On May 4, 2017, President Trump signed an executive order directing the agencies of the executive branch (principally the IRS) to limit enforcement of the “Johnson Amendment”. This amendment is a provision of the federal tax laws that prohibits organizations that are exempt from federal income tax under section 501(c)(3) of the Internal Revenue Code from engaging in political campaign activities.
The executive order limits enforcement of the Johnson Amendment or any other adverse administrative or judicial action against any individual or religious organization for addressing moral or political issues from a religious perspective. As with many “actions” in Washington, D.C., this executive order is more symbolism than substance. The practical effect of this executive order is limited as the Johnson Amendment is not currently being enforced.
As noted above, the Johnson Amendment prohibits section 501(c)(3) organizations from participating or intervening in (including the publishing or distributing of statements) any political campaign on behalf of (or in opposition to) any candidate for public office. An organization that violates the prohibition potentially is subject to excise (penalty) taxes, loss of exemption, and a civil injunction. The classic example of enforcement of the Johnson Amendment is the case of Branch Ministries v. Commissioner, where a church had its Section 501(c)(3) status revoked for placing anti-Bill Clinton ads in newspapers before the 1992 presidential election.
The executive order directs that all executive departments and agencies must, “to the greatest extent practicable and to the extent permitted by law, respect and protect the freedom of persons and organizations to engage in religious and political speech.” Specifically, the Department of Treasury (IRS) is not to take any “adverse action” against an individual, house of worship or other religious organization because the individual or organization addresses moral or political issues from a religious perspective, if similar speech has not generally been treated as participating or intervening in a political campaign on behalf or against a politician. The executive order defines “adverse action” to include the assessment of tax, penalties, delay or denial of tax-exempt status, and disallowance of tax deductions for contributions made to organizations exempt under section 501(c)(3) of the Code.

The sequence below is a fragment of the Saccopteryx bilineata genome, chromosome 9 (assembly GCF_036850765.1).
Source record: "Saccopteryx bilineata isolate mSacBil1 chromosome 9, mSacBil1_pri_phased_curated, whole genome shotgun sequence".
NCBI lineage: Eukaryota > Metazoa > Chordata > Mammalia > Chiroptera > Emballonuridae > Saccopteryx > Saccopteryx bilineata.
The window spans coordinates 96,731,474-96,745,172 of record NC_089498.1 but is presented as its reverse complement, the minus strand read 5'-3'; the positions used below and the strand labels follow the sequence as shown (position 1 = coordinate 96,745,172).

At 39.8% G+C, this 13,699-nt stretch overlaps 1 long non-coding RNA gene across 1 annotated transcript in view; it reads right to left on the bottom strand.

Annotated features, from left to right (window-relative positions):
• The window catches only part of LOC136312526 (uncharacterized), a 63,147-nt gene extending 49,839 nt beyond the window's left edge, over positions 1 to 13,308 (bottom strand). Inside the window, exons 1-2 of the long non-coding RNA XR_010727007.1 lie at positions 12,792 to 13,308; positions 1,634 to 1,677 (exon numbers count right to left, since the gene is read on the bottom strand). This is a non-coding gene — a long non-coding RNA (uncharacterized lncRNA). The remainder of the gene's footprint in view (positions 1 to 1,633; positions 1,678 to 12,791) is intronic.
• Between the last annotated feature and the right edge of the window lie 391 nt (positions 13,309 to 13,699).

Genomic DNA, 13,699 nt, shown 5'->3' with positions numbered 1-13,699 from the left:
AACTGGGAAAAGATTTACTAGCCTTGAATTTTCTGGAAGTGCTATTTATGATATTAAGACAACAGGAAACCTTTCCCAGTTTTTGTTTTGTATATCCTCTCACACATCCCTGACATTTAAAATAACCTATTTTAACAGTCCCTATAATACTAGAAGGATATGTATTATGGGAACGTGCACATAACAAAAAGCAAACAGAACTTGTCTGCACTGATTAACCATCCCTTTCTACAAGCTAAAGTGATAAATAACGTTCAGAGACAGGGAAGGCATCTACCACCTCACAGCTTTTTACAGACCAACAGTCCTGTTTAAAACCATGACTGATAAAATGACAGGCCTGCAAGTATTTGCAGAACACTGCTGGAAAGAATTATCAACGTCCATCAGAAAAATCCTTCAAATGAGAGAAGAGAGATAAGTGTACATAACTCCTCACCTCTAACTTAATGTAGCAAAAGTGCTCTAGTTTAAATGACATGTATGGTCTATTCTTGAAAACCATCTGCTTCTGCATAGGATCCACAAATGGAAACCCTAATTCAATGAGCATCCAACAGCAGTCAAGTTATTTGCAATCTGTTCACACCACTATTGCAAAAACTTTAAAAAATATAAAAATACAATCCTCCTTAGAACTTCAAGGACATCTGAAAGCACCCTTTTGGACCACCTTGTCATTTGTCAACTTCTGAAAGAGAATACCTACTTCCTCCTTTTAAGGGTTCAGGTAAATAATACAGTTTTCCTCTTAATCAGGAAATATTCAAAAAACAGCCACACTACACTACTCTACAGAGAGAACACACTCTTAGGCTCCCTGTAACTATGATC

The Internal Revenue Code already recognizes the special status of churches. For instance, before the Internal Revenue Service (“IRS”) may initiate an audit or other inquiry that may lead to revocation of a church’s section 501(c)(3) status, section 7611 of the Code requires an “appropriate high-level Treasury official” to first reasonably believe that the church may not be exempt under Section 501(c)(3). A federal district court has held that the IRS’s Director of Exempt Organizations Examination is insufficiently high-ranking to qualify under section 7611, and no other person has been so designated. Thus, exemption audits for religious organizations have been administratively suspended since 2009.
The Freedom from Religion Foundation has filed a lawsuit in the U.S. District Court for the Western District of Wisconsin seeking an order that would prohibit the IRS from implementing the executive order, and directing President Trump and the IRS Commissioner to enforce the Johnson Amendment equally on all non-profit organizations, whether religious or not.
The Tax Group at Woods Rogers PLC will monitor the challenges to the executive order as well as any pronouncements from the IRS or other executive branch departments and agencies concerning implementation of this executive order.
Article brought to you by:
Neil V. Birkhoff
Chair, Tax Practice Group
Woods Rogers PLC